Labs 06

This week you will add name analysis to your MiniJava+ compiler. This will considerably ease the task of type checking that you will start next week or the week after. Your analyzer is due on Wednesday, Nov. 5th, 8.15am.

The description of this assignment is rather long. Don't panic :) Most of it is to help you avoid forgetting important points, and we give you a substantial amount of code.


The goal of name analysis is twofold: we want to reject programs which contain certain types of errors, and we want to associate symbols to all identifiers.

Symbols are values which uniquely identify all class, method and variable names in a program, by mapping their (multiple) occurrences to their (unique) definition. Identifiers are already present in the AST and contain names as well, but these are not sufficient to make the difference between a class member and a local variable with the same name, for instance. This week we will –among other things– add this missing information to the ASTs.

In the process of mapping occurrences to definitions, we will be able to detect the following kinds or errors:

  • a class is defined more than once
  • a variable is defined more than once
  • a class member is overloaded (forbidden in MiniJava+)
  • a method is overloaded (forbidden in MiniJava+)
  • a method argument is shadowed by a local variable declaration (forbidden in Java)
  • two method arguments have the same name
  • a class name is used as a variable but not is declared (as parent class or type name, for instance)
  • an identifier is used as a variable but not is declared
  • the inheritance graph has a cycle (eg. “class A extends B {} class B extends A {}”)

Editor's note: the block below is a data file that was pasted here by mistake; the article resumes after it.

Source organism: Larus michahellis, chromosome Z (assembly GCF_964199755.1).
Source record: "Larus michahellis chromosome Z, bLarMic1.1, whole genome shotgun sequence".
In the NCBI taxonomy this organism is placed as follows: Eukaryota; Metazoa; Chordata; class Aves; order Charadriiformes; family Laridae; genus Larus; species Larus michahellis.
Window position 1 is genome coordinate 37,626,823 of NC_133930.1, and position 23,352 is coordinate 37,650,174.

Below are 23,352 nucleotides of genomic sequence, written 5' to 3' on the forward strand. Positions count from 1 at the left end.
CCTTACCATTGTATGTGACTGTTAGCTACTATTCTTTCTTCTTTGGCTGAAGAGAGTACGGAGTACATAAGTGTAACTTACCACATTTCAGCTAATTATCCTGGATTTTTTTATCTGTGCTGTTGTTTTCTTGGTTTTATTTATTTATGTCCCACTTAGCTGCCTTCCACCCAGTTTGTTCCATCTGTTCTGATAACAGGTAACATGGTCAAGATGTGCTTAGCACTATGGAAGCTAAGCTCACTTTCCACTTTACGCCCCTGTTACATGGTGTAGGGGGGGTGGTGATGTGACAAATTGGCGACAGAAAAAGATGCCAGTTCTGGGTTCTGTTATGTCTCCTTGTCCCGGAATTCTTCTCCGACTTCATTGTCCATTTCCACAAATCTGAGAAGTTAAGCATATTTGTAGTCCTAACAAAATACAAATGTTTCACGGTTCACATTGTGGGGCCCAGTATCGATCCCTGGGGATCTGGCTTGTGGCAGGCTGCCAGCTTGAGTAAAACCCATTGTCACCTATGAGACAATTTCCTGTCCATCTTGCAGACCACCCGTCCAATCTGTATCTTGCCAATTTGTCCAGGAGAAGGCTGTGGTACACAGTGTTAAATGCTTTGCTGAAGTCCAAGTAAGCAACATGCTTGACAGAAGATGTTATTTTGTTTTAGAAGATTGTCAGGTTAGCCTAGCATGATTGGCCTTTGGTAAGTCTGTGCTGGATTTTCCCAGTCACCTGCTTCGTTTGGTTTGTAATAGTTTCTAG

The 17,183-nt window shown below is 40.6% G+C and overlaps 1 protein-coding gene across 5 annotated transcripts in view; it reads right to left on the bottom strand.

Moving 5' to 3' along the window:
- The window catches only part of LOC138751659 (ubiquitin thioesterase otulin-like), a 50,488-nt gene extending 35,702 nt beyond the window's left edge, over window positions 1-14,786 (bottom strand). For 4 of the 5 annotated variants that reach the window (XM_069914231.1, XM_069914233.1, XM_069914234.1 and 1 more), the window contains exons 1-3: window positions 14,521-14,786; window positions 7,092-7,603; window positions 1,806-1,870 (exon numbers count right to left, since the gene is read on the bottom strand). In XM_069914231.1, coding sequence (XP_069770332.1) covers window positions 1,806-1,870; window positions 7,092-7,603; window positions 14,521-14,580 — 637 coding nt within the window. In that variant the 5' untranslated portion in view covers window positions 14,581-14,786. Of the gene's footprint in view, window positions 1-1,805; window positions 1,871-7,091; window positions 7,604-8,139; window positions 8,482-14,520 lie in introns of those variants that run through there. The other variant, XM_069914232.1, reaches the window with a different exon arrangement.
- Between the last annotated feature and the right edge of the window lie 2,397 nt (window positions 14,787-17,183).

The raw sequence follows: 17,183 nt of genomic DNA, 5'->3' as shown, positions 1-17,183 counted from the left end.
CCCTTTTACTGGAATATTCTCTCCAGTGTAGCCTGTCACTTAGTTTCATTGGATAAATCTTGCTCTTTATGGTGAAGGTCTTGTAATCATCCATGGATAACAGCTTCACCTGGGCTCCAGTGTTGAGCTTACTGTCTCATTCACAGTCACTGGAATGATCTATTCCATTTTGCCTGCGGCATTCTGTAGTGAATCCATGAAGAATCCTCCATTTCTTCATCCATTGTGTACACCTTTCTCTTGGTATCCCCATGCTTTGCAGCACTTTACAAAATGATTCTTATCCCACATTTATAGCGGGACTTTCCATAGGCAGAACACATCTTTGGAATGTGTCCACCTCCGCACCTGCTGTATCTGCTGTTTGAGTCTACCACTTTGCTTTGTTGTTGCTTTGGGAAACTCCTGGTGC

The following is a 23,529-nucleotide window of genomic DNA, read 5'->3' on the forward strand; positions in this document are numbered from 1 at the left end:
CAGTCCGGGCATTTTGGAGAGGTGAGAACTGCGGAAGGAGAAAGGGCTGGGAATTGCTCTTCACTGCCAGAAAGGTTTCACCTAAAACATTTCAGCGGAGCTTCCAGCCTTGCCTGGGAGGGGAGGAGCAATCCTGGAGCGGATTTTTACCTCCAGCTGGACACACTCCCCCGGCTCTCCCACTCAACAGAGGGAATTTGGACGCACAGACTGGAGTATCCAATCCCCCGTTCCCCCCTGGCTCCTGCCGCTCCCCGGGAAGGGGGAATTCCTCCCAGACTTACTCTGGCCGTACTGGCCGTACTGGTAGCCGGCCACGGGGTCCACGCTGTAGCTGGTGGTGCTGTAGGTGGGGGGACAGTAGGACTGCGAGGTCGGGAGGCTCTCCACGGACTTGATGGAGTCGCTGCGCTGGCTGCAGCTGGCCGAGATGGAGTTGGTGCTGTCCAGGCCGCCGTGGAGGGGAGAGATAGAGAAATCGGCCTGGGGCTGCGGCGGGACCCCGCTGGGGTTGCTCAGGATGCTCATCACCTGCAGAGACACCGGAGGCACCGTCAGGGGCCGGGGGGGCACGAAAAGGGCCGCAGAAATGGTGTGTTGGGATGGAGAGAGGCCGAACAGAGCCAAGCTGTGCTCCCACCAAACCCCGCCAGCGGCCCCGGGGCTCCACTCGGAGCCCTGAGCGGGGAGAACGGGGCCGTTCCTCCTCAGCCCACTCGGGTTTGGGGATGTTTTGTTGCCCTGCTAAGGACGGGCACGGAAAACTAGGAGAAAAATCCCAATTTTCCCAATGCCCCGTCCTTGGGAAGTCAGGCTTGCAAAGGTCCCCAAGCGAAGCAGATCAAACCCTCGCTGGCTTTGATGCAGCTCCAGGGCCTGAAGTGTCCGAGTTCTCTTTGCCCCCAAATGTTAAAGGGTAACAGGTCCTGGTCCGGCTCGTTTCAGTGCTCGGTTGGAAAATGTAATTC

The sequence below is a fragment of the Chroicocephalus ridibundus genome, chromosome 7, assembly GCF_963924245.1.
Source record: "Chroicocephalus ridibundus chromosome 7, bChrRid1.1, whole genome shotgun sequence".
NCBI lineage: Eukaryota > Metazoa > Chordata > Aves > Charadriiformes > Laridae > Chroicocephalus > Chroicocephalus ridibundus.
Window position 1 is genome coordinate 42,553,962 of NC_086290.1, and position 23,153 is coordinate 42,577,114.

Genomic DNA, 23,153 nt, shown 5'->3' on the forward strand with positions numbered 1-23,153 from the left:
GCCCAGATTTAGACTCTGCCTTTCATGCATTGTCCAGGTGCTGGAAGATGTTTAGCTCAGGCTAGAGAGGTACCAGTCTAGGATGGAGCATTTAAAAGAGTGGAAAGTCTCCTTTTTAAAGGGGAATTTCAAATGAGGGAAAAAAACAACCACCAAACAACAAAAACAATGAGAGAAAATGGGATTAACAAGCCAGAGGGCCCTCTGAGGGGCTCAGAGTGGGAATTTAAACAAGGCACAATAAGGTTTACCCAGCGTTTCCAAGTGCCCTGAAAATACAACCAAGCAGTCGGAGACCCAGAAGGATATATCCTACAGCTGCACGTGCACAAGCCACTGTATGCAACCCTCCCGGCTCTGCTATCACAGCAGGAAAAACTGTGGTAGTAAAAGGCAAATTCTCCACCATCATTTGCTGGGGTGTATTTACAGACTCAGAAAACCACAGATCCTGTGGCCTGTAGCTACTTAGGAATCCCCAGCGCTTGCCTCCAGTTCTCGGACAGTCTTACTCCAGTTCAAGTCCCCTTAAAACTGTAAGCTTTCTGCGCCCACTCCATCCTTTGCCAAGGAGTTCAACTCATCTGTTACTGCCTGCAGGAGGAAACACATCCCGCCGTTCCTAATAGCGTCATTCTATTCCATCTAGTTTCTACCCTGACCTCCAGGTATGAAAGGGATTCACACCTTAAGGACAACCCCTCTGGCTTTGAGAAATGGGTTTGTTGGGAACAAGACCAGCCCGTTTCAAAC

• (Note that we don't check that method calls correspond to methods defined in the proper class. We will need type-checking for this.)

Additionally, we want to you to emit a warning to the user when a declared variable is never accessed (read or written). This should really be a warning, not an error.


In order to attach symbols to trees, we define a new trait, Symbolic, and a new set of classes for the symbols. The Symbolic trait is parametrized by a class name which allows us to define the kind of symbols which can be attached to each kind of AST node (see Symbols.scala and Trees.scala later for examples).

You need to write your analyzer such that two nodes referencing the same symbol have the same symbol class instance attached to them (that is, reference equality, structural equality is insufficient). We defined the Symbol class such that symbols automatically get a unique identifier attached to them at creation. This will allow you to check that you are attaching symbols correctly: you will add an option to your pretty-printer to be able to print these unique numbers along with the identifiers where they occur.